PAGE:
[Thanks to Ed McFarlane of EEF for preparing this case summary]
The EAT (Silber J) has handed down its decision in Foster v Bon Groundwork, which is authority for the propositions that:
- The res judicata doctrine, creating an estoppel barring multiple claims from the same cause of action does not apply if a finding in the first claim determined is not a necessary ingredient of a subsequent claim.
- A finding made when a Tribunal has no jurisdiction to hear a claim will not create an estoppel against subsequent claims.
- The rule in Henderson v Henderson "a safeguard against abuse of process that requires parties to put their whole case forward in one claim" is not engaged where there is no oppressive or abusive conduct by a party failing to do so.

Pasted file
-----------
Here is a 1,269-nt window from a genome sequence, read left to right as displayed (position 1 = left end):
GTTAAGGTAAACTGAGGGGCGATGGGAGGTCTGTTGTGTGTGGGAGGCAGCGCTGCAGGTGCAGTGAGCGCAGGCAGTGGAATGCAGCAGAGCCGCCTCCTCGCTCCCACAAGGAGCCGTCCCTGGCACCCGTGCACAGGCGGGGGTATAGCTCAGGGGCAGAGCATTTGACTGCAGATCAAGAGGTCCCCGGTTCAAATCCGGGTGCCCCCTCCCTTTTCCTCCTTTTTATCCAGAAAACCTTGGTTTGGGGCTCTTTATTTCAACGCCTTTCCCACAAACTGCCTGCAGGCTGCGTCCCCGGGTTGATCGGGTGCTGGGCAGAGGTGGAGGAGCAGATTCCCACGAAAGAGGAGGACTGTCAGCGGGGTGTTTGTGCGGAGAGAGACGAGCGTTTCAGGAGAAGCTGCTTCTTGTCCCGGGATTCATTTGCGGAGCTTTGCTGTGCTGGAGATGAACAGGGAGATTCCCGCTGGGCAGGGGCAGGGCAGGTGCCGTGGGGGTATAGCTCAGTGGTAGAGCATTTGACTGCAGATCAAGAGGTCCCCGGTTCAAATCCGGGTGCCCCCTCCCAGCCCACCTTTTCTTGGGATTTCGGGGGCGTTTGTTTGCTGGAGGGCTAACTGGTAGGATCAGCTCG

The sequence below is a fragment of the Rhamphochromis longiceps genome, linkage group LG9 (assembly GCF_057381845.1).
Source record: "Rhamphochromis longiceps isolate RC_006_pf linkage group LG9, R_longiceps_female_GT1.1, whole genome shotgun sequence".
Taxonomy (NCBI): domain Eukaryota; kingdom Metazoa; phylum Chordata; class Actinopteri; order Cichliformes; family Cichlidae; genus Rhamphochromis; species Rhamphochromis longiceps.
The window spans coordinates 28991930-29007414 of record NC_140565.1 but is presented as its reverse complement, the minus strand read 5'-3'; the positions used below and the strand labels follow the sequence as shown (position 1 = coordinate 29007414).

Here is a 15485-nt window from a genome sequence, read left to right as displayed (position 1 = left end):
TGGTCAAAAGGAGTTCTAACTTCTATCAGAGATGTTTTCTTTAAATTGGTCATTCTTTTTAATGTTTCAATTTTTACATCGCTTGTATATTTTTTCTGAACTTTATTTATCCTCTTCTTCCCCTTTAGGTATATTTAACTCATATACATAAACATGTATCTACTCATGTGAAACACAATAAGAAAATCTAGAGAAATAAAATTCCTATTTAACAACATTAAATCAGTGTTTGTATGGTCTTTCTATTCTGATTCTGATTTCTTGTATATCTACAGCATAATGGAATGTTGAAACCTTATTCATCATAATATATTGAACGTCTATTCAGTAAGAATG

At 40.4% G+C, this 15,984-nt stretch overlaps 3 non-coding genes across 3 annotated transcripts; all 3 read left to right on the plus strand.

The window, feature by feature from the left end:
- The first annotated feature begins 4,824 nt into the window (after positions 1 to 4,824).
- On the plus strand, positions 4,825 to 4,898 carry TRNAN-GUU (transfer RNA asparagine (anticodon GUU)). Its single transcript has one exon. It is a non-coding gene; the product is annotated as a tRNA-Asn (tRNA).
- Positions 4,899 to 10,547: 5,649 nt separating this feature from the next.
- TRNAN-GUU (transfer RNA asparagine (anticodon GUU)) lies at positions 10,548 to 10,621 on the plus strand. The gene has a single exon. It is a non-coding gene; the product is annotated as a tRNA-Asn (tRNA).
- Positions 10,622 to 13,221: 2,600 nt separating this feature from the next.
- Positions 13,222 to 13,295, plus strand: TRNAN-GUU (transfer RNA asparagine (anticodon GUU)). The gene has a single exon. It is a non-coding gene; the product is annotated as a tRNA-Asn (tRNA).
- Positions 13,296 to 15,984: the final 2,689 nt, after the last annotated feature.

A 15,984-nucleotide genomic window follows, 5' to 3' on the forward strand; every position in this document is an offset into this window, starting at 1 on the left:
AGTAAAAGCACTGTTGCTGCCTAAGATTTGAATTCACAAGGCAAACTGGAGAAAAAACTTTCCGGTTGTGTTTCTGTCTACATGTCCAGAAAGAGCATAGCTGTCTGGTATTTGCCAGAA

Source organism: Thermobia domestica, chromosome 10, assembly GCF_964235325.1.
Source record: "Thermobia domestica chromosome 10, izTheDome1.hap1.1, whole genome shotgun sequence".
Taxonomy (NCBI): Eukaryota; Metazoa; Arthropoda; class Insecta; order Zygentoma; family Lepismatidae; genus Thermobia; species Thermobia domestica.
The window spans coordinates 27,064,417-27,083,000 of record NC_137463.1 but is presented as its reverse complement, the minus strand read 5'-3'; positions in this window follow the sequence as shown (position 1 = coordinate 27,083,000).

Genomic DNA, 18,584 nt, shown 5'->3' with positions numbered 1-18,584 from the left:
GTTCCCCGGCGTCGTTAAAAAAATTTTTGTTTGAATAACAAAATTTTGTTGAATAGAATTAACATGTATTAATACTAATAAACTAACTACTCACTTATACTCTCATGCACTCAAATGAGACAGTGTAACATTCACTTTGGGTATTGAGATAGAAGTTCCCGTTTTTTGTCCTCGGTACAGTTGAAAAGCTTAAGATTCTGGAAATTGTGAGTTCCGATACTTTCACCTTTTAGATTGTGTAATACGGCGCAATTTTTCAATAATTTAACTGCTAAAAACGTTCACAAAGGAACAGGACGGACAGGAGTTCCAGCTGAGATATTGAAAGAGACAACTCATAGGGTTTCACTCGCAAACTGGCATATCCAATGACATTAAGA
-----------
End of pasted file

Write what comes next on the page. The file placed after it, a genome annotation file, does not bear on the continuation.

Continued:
The 77 year-old Claimant was laid off, and whilst still employed put in an ET claim for redundancy pay, implying that he had been dismissed, and this claim failed. He was then dismissed by retirement and put in a second claim, alleging unfair dismissal under various bases as well as a claim for guarantee pay.
The Unfair Dismissal element of the second claim was struck out as an abuse of process, relying on the dismissal of the previous claim for redundancy pay.
The employee's appeal succeeded, the second claim was not res judicata since the first claim for redundancy pay was not a necessary ingredient of the Unfair Dismissal complaint, and in any event as the first claim was premature, so the lack of jurisdiction prevented an estoppel, and the Claimant's conduct was not, on the facts, abusive or oppressive under Henderson v Henderson.
The Judgment contains a lucid review of various authorities dealing with estoppel and abuse of process.